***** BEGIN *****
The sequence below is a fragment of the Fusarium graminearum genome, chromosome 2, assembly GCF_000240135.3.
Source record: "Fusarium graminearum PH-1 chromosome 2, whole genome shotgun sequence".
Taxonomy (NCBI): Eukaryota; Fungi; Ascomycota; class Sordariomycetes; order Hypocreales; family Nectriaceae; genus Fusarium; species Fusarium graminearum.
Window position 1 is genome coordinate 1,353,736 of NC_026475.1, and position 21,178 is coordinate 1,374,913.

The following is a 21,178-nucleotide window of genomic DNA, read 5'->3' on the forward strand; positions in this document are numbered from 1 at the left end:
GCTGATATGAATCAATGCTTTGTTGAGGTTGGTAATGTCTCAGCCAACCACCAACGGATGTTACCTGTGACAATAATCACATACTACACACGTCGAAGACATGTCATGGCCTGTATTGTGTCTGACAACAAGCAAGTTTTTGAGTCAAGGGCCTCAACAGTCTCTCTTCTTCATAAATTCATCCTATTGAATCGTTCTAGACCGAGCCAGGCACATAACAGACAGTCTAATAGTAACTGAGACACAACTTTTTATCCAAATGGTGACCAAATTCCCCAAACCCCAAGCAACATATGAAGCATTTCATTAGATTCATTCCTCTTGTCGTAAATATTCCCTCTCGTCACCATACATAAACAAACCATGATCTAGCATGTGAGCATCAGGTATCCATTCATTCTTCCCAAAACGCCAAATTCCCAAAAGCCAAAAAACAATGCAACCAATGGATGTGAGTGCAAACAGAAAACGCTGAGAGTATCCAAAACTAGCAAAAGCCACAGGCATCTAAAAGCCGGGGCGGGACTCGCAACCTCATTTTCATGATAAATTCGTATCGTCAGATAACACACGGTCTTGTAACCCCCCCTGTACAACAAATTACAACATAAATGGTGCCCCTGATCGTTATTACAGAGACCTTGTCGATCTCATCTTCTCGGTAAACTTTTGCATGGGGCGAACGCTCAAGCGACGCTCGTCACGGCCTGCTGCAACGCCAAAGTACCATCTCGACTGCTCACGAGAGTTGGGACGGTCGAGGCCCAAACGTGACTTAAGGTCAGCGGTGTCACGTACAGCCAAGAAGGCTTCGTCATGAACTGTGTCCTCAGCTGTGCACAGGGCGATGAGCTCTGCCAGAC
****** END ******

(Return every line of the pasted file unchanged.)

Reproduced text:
The sequence below is a fragment of the Fusarium graminearum genome, chromosome 2, assembly GCF_000240135.3.
Source record: "Fusarium graminearum PH-1 chromosome 2, whole genome shotgun sequence".
Taxonomy (NCBI): Eukaryota; Fungi; Ascomycota; class Sordariomycetes; order Hypocreales; family Nectriaceae; genus Fusarium; species Fusarium graminearum.
Window position 1 is genome coordinate 1,353,736 of NC_026475.1, and position 21,178 is coordinate 1,374,913.

The following is a 21,178-nucleotide window of genomic DNA, read 5'->3' on the forward strand; positions in this document are numbered from 1 at the left end:
GCTGATATGAATCAATGCTTTGTTGAGGTTGGTAATGTCTCAGCCAACCACCAACGGATGTTACCTGTGACAATAATCACATACTACACACGTCGAAGACATGTCATGGCCTGTATTGTGTCTGACAACAAGCAAGTTTTTGAGTCAAGGGCCTCAACAGTCTCTCTTCTTCATAAATTCATCCTATTGAATCGTTCTAGACCGAGCCAGGCACATAACAGACAGTCTAATAGTAACTGAGACACAACTTTTTATCCAAATGGTGACCAAATTCCCCAAACCCCAAGCAACATATGAAGCATTTCATTAGATTCATTCCTCTTGTCGTAAATATTCCCTCTCGTCACCATACATAAACAAACCATGATCTAGCATGTGAGCATCAGGTATCCATTCATTCTTCCCAAAACGCCAAATTCCCAAAAGCCAAAAAACAATGCAACCAATGGATGTGAGTGCAAACAGAAAACGCTGAGAGTATCCAAAACTAGCAAAAGCCACAGGCATCTAAAAGCCGGGGCGGGACTCGCAACCTCATTTTCATGATAAATTCGTATCGTCAGATAACACACGGTCTTGTAACCCCCCCTGTACAACAAATTACAACATAAATGGTGCCCCTGATCGTTATTACAGAGACCTTGTCGATCTCATCTTCTCGGTAAACTTTTGCATGGGGCGAACGCTCAAGCGACGCTCGTCACGGCCTGCTGCAACGCCAAAGTACCATCTCGACTGCTCACGAGAGTTGGGACGGTCGAGGCCCAAACGTGACTTAAGGTCAGCGGTGTCACGTACAGCCAAGAAGGCTTCGTCATGAACTGTGTCCTCAGCTGTGCACAGGGCGATGAGCTCTGCCAGAC